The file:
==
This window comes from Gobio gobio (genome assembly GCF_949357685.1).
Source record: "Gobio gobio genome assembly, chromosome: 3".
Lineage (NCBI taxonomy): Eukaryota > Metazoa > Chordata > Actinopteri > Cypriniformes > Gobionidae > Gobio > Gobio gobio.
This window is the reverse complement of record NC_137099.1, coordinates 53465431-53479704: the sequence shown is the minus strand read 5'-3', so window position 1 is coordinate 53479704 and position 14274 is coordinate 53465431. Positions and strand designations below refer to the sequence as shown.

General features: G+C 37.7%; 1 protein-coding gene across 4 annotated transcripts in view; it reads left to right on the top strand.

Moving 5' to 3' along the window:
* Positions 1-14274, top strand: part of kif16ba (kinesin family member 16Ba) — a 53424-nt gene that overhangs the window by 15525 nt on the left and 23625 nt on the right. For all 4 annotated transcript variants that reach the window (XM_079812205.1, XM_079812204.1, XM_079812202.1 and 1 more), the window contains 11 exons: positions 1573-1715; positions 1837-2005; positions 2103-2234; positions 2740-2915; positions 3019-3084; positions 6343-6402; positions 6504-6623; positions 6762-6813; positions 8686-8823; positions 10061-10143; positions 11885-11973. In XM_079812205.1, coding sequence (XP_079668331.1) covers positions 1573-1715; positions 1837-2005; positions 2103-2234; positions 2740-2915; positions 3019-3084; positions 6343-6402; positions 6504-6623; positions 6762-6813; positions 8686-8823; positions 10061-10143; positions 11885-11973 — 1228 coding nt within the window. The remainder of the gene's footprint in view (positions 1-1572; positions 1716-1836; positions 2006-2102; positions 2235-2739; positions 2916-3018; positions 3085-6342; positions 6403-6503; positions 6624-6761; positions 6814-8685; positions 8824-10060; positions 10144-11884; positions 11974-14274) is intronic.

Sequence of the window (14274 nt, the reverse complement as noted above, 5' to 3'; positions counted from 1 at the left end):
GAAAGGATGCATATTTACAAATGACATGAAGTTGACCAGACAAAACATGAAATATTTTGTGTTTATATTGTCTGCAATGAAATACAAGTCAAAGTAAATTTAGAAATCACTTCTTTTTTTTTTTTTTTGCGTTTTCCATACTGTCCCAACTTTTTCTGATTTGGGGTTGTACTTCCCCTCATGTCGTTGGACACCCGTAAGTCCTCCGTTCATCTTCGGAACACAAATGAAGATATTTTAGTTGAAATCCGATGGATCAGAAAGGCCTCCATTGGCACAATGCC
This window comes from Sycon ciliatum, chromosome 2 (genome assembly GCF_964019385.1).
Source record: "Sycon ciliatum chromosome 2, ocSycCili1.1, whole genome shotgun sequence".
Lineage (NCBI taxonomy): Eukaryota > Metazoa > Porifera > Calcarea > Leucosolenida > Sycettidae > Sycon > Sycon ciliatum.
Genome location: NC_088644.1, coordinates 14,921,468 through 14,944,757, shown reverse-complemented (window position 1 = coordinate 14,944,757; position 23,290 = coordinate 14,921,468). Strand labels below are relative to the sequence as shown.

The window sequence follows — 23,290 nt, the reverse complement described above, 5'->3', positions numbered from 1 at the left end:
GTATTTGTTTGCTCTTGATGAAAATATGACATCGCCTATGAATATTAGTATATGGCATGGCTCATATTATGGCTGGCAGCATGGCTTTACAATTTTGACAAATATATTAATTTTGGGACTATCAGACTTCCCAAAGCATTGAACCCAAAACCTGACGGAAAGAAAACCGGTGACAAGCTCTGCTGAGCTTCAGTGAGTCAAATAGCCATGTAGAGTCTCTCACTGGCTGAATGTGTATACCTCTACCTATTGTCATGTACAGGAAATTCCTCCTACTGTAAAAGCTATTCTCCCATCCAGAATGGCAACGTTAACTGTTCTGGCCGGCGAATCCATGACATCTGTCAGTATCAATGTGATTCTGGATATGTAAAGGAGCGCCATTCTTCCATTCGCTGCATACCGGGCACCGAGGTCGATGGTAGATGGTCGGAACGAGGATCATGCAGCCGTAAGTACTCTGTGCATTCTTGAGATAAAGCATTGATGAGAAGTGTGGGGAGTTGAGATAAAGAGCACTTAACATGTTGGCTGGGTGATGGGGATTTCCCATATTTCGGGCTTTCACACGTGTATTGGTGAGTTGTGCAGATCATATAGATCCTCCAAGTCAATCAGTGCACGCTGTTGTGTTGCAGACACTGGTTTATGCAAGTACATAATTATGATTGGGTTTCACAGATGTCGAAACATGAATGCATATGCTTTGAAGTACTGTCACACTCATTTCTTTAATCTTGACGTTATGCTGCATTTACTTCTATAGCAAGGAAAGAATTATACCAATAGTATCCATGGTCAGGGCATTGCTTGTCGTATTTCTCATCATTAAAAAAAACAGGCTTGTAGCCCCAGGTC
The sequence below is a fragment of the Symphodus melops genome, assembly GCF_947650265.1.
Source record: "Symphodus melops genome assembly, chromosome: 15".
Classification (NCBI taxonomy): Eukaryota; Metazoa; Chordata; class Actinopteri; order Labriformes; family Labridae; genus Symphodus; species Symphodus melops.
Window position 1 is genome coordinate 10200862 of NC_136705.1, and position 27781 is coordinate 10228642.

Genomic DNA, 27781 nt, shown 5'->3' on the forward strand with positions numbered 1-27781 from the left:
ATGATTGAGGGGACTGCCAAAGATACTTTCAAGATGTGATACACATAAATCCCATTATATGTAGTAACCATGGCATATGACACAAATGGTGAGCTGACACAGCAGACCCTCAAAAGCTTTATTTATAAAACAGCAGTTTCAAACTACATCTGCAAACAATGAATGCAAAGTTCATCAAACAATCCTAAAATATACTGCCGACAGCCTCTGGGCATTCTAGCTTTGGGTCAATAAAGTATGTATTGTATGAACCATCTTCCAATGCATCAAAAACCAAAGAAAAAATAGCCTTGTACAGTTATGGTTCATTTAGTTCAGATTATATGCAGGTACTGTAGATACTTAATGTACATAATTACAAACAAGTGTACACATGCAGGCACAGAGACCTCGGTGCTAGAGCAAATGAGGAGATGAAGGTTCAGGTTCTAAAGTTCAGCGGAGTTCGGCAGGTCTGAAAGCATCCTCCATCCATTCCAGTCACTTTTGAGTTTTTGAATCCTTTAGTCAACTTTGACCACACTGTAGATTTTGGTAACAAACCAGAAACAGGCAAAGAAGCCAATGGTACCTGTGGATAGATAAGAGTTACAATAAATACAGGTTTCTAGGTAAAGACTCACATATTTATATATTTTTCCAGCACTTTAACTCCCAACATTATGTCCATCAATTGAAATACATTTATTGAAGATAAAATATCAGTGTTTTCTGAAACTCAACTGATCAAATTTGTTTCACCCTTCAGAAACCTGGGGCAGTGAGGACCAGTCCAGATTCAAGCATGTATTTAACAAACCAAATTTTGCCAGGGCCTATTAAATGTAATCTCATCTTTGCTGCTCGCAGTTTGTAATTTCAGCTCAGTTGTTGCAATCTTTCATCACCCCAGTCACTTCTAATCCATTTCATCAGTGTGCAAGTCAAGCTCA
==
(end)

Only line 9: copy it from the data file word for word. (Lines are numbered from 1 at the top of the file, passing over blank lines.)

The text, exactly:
GAAAGGATGCATATTTACAAATGACATGAAGTTGACCAGACAAAACATGAAATATTTTGTGTTTATATTGTCTGCAATGAAATACAAGTCAAAGTAAATTTAGAAATCACTTCTTTTTTTTTTTTTTTGCGTTTTCCATACTGTCCCAACTTTTTCTGATTTGGGGTTGTACTTCCCCTCATGTCGTTGGACACCCGTAAGTCCTCCGTTCATCTTCGGAACACAAATGAAGATATTTTAGTTGAAATCCGATGGATCAGAAAGGCCTCCATTGGCACAATGCC